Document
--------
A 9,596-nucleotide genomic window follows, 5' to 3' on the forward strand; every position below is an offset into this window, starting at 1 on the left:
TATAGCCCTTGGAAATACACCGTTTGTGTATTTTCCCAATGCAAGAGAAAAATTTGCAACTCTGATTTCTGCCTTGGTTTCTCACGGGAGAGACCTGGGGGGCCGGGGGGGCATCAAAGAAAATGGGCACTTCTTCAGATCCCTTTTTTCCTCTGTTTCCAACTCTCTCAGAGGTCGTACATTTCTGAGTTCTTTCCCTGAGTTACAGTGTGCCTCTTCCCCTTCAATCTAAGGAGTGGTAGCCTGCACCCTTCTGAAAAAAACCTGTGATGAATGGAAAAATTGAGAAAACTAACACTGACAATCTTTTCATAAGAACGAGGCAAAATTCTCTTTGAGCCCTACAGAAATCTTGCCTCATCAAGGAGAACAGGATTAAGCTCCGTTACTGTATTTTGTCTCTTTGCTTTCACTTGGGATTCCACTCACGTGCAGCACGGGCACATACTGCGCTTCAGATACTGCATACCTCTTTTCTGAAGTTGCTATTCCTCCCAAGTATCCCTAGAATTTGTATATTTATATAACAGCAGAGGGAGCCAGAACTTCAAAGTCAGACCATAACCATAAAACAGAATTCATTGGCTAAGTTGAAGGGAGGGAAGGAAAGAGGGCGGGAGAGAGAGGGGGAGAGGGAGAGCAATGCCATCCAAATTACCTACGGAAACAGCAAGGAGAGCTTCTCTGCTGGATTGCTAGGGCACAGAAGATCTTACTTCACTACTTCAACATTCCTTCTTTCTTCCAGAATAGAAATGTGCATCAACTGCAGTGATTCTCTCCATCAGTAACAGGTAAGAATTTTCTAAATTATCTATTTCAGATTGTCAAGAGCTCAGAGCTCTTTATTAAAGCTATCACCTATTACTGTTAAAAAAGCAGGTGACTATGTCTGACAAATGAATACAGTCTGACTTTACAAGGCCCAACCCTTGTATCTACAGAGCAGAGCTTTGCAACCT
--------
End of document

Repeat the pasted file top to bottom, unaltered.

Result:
A 9,596-nucleotide genomic window follows, 5' to 3' on the forward strand; every position below is an offset into this window, starting at 1 on the left:
TATAGCCCTTGGAAATACACCGTTTGTGTATTTTCCCAATGCAAGAGAAAAATTTGCAACTCTGATTTCTGCCTTGGTTTCTCACGGGAGAGACCTGGGGGGCCGGGGGGGCATCAAAGAAAATGGGCACTTCTTCAGATCCCTTTTTTCCTCTGTTTCCAACTCTCTCAGAGGTCGTACATTTCTGAGTTCTTTCCCTGAGTTACAGTGTGCCTCTTCCCCTTCAATCTAAGGAGTGGTAGCCTGCACCCTTCTGAAAAAAACCTGTGATGAATGGAAAAATTGAGAAAACTAACACTGACAATCTTTTCATAAGAACGAGGCAAAATTCTCTTTGAGCCCTACAGAAATCTTGCCTCATCAAGGAGAACAGGATTAAGCTCCGTTACTGTATTTTGTCTCTTTGCTTTCACTTGGGATTCCACTCACGTGCAGCACGGGCACATACTGCGCTTCAGATACTGCATACCTCTTTTCTGAAGTTGCTATTCCTCCCAAGTATCCCTAGAATTTGTATATTTATATAACAGCAGAGGGAGCCAGAACTTCAAAGTCAGACCATAACCATAAAACAGAATTCATTGGCTAAGTTGAAGGGAGGGAAGGAAAGAGGGCGGGAGAGAGAGGGGGAGAGGGAGAGCAATGCCATCCAAATTACCTACGGAAACAGCAAGGAGAGCTTCTCTGCTGGATTGCTAGGGCACAGAAGATCTTACTTCACTACTTCAACATTCCTTCTTTCTTCCAGAATAGAAATGTGCATCAACTGCAGTGATTCTCTCCATCAGTAACAGGTAAGAATTTTCTAAATTATCTATTTCAGATTGTCAAGAGCTCAGAGCTCTTTATTAAAGCTATCACCTATTACTGTTAAAAAAGCAGGTGACTATGTCTGACAAATGAATACAGTCTGACTTTACAAGGCCCAACCCTTGTATCTACAGAGCAGAGCTTTGCAACCT